coctailer Portland, OR/Hastings, MI/Vancouver,WA I run with scissors.

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    Do you have a link to someone that has had their items seized?

    The were never taken in your link.
     
  12. wired

    wired Yakima Well-Known Member

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    The only guy Ive heard of was in Florida and was all over silencertalk complaining about his trust getting kicked back but he never would answer basic questions about what happened to get his trust rejected. Seemed like a lawyers shill to me.

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  13. wired

    wired Yakima Well-Known Member

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    No. I don't have to. Setting up an NFA trust does not have to be a life altering decision. Its something I do to get around having to beg the local sheriff for her signature in a socialist democrat city that she will never give. My NFA trust has 9 silencers on it. Thats all. It may get more at some point but it will never have anything other than silencers on it. Maybe when I die my heirs can take the trust down to their lawyer and figure out if they want to go through the hassle of figuring out who gets the 40 year old silencers.


    FWIW I also stitch myself up on a regular basis. That doesnt make me a doctor but it does help me not need to pay one a few hundred bucks to do something an imbecile could do.

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  14. LuftPost

    LuftPost Seattle, WA Member

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    great pics wired :)
     
  15. wired

    wired Yakima Well-Known Member

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    Just a few examples of what you can actually do with a Quicken trust if you dont listen to the bullsh!t fear mongering.

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  16. Outrider

    Outrider Oregon Active Member

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    You're missing the point. It's like it's either one extreme with you or it's the other. A bare bones trust can pass muster in certain states. In others, it doesn't and it can get rejected. What the original poster ran into was a report of cookie cutter trusts getting rejected and wanted to know what the deal was.

    I am familiar with this particular issue because a friend of mine in FL is dealing with this right now. That's why I recognized the attorney's blog and what the issue was with Florida law and out of date software. My friend was running into the complications of his software generated trust not matching up with FL state law. It's not a question of fear mongering. It's something where you don't know what you don't know. He ended up using a valid trust that existed before Florida changed its law to acquire a N.F.A. item. He is waiting for the approval.

    As far as being your own lawyer, doctor, and accountant goes, you can do fine until you reach a real problem that is beyond your knowledge and ability. My question to you was to demonstrate that there's a point where people without specialized knowledge do not understand what they're doing when using a computer program to make a trust or do taxes. Whether it's life altering depends on what kind of mistake it is.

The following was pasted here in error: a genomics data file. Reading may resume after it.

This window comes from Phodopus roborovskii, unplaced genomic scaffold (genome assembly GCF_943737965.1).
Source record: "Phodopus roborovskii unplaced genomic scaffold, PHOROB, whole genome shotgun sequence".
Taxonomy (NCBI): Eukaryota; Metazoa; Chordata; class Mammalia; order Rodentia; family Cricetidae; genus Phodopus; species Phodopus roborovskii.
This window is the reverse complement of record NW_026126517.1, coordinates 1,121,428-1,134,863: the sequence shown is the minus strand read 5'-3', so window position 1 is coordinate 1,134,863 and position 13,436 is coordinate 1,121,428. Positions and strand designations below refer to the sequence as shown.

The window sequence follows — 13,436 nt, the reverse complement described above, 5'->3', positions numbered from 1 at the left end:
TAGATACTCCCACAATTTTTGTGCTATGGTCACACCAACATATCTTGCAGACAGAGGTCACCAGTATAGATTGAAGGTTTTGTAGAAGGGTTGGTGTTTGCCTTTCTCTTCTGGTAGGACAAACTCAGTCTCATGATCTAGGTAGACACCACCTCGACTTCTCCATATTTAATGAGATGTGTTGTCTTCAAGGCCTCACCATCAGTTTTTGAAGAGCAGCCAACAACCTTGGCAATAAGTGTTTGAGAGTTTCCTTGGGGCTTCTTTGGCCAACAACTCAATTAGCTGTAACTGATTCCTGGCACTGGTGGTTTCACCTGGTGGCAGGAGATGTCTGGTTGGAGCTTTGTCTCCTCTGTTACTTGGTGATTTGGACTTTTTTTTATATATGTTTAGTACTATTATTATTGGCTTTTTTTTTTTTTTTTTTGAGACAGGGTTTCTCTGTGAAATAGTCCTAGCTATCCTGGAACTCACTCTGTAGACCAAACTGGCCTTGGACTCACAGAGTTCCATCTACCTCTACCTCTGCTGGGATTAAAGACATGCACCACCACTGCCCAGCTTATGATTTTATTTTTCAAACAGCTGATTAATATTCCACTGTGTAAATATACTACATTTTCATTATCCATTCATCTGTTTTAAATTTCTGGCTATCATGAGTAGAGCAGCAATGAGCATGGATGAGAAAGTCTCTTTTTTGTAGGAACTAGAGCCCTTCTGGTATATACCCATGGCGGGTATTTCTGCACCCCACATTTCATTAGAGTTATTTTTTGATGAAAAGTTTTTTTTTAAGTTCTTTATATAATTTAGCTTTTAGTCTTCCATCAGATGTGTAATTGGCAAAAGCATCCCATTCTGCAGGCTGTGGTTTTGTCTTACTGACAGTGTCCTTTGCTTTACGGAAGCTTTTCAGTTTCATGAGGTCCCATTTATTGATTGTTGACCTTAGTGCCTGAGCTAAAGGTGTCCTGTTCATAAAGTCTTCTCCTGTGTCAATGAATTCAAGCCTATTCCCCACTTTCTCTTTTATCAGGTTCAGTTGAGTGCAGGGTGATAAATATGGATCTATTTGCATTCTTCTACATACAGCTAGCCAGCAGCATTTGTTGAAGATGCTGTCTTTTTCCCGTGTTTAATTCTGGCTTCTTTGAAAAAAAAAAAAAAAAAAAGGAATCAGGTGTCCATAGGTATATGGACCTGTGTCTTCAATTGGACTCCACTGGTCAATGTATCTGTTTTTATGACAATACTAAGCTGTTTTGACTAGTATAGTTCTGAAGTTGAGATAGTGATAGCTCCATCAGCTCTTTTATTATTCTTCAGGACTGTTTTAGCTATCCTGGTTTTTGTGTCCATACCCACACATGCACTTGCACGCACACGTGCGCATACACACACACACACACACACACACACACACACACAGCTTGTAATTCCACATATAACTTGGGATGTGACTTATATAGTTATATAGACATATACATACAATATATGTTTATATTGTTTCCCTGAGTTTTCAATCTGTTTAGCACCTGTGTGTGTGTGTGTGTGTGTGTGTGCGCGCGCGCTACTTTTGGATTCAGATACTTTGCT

17. wired

    wired Yakima Well-Known Member

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    I think your the one missing the point . For the very vast majority of people who only want to run around the sheriff signature the quicken route is perfectly fine and by far the cheapest and most efficient way . It doesnt have to be perfect . Just OK enough for the ATF.
     
  18. ZachS

    ZachS Eugene/PDX Active Member

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    And a will you find on the internet, or at the library in a NOLO book, is also OK.

    Until it's not.

    It sounds like you haven't had any problem with the Quicken trusts. You probably never will.

    Unless you do.


    Point being, a lawyer's job in these contexts is to look into the future and see possibilities that you can't, and make sure you're prepared for them.
     
  19. wired

    wired Yakima Well-Known Member

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    Which once again only matters if you are actually trying to do estate planning. If you arent then it doesnt make one bit of difference if you scribbled out a trust on a napkin or did one with quicken willmaker. Its good enough for the ATF and thats all that matters to the majority of people. If I get really worried about it before I die of old age I'll transfer everything to where I really want it to go on form 4's.



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  20. Trlsmn

    Trlsmn In Utero (Portland) Well-Known Member

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    As soon as I read the title of this thread "Trust Question (invalidated?)" I knew this would be a "David M. Goldman Gun trust lawyer" scare topic post. Advice from a lawyer on creating a trust is a good thing, "David M. Goldman Gun trust lawyer" on the other hand is a propaganda artist with self interests at heart, not the good of the gun community at heart.

    IIRC the stated scenario that "David M. Goldman Gun trust lawyer" refers to was disputed by the actual person involved in the scenario and disputes the facts as presented by "David M. Goldman Gun trust lawyer".

    We do have a member here that is a lawyer that has done gun trusts and comes highly recommended from some close friends.

    Member: Ski_Dog